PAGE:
How to ride your bike in winter (and enjoy it)
Many commuters who enjoy a bike ride in the summer sun think they must chain up their cycle when temps drop below freezing. That’s simply not the case. With proper preparation, cycling in Chicago’s winter weather can actually be more enjoyable at times than riding in the summer. RedEye turned to four biking veterans for advice:
Dave Glowacz: Known as “Mr. Bike,” the 59 -year-old Logan Square resident wrote the book “Urban Bikers’ Tricks & Tips.” He has been cycling year-round for 25 years.
Kristin Fogarty-Yi: The 37-year-old Edgewater Beach resident has been cycling year-round in Chicago for 10 years.
Curt Preissner: The West Loop resident, 43, has been cycling in the winter for 10 years.
Yasmeen Schuller: President of The Chainlink, an online cycling community, she has been winter cycling in the city for five years.
For more on how to pedal year-round, check out Bike Winter ( bikewinter.org), an all-volunteer project that began in Chicago in 1999.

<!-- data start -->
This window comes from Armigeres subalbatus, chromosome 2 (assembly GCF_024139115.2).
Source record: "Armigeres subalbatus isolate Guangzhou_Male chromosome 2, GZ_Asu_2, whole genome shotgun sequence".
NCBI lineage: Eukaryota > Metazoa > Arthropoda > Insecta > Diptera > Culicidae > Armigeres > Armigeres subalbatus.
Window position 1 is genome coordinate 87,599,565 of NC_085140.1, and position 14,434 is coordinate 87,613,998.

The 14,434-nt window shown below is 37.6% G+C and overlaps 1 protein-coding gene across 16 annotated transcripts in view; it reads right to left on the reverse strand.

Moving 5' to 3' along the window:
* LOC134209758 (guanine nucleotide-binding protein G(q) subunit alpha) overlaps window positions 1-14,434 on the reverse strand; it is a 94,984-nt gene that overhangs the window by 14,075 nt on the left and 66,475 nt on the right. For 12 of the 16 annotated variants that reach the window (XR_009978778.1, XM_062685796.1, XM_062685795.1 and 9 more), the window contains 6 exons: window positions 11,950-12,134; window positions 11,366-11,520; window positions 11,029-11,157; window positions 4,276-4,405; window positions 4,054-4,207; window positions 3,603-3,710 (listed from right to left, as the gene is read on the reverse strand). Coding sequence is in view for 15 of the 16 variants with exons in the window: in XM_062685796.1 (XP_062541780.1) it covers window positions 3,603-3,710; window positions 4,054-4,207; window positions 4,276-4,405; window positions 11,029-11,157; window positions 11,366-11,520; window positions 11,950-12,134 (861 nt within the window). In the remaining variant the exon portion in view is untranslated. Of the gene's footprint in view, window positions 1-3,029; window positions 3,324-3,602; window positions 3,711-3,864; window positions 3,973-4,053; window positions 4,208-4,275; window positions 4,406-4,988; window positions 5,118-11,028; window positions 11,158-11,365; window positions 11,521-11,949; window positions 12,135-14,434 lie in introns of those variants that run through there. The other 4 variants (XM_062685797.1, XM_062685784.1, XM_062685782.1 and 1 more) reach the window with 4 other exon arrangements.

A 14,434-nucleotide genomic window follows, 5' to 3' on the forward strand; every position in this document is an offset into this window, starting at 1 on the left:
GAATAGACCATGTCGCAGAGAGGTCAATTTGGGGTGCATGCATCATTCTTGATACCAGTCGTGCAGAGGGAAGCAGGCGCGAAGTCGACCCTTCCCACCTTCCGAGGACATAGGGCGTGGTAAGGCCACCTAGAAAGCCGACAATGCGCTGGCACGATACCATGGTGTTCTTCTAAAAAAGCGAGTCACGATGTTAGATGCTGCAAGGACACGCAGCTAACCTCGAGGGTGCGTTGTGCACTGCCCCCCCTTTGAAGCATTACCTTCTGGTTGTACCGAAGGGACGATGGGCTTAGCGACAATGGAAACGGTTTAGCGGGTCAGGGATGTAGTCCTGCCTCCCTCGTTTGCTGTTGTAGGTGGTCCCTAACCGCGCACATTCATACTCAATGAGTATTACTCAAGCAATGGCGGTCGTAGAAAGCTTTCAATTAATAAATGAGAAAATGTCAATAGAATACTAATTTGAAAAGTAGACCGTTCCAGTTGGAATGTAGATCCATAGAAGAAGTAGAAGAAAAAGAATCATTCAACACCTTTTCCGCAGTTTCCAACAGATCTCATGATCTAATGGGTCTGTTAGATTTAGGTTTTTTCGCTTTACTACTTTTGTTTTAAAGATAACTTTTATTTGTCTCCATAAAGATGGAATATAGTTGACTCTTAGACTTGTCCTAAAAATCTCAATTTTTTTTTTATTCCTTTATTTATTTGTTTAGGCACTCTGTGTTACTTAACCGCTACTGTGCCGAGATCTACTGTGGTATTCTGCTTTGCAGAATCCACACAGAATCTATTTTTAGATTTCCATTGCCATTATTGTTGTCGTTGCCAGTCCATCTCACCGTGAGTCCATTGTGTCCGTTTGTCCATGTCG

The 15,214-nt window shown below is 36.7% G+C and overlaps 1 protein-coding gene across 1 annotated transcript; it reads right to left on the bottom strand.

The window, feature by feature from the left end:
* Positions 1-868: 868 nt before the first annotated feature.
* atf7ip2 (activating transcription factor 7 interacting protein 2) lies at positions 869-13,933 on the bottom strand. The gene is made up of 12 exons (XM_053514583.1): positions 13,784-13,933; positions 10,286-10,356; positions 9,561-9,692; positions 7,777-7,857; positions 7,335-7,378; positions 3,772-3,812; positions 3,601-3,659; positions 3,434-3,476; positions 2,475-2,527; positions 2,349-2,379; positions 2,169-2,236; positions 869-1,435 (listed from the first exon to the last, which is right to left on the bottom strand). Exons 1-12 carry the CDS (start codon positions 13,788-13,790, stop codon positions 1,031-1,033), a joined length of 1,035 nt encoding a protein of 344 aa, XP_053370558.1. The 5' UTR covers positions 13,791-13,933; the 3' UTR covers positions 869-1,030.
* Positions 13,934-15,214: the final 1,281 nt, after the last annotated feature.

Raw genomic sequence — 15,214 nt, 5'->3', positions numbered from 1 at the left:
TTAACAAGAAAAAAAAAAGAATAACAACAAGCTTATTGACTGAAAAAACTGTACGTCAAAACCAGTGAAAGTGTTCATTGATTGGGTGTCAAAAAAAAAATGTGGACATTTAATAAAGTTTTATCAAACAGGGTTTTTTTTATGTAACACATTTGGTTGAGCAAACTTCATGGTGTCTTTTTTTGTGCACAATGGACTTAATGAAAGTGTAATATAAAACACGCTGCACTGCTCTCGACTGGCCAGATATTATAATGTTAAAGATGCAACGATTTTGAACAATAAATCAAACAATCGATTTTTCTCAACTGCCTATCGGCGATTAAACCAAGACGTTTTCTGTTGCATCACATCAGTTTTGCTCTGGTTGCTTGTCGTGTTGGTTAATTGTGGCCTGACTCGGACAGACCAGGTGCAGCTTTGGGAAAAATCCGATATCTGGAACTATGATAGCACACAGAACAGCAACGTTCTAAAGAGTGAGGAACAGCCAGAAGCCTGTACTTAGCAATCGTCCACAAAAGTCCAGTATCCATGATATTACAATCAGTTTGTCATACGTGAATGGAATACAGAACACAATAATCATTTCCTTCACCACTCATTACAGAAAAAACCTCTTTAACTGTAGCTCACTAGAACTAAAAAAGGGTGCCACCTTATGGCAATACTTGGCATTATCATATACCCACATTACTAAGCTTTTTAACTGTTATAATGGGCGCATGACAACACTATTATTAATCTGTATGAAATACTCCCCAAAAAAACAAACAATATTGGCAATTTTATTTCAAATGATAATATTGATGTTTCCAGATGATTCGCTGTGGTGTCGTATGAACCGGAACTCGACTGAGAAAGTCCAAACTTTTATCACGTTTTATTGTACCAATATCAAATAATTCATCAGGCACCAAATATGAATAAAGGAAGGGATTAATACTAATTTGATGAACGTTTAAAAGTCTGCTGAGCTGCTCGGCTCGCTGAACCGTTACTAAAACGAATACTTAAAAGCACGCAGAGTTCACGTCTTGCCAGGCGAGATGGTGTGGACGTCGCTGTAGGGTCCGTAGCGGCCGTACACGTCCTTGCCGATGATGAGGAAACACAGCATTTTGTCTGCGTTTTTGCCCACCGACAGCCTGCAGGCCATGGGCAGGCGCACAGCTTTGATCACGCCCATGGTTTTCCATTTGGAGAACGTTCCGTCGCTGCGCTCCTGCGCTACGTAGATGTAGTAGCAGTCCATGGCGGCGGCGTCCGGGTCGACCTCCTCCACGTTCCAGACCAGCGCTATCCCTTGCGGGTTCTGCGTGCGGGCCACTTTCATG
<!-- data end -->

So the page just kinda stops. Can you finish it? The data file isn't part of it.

What to wear
Schuller: “Merino wool is great for winter biking because it absorbs moisture, keeping your skin dry while you ride and dries quickly, which is important for the ride home. Cotton can get sweaty and doesn’t dry out fast.” Glowacz: “... Add T-shirts, light sweaters, long underwear and tights. ... When it’s very cold, many bikers don’t need much insulation on torsos and legs but need more on ears (using headbands, hoods, face masks), hands (using mittens), and feet (using multiple socks, rubber boots) where blood flows less.”
Bicycle prep, maintenance
Fogarty-Yi: “I try to wash the salt off my bike ... I keep the chain lubed and replace the brake pads if needed because the sand and salt really wear down the pads and rust out the moving parts ...” Schuller: “If you are concerned about slippery roads, you may want to invest in studded tires. Some cyclists love studded tires to keep upright when riding in icy and slippery conditions.” Preissner: “Use lights at all times, flashing white in front and flashing red in back—brighter is better. Riding with lights is a very good practice [any time] of the year, but it becomes more important in the winter with fewer, shorter daylight hours and precipitation.”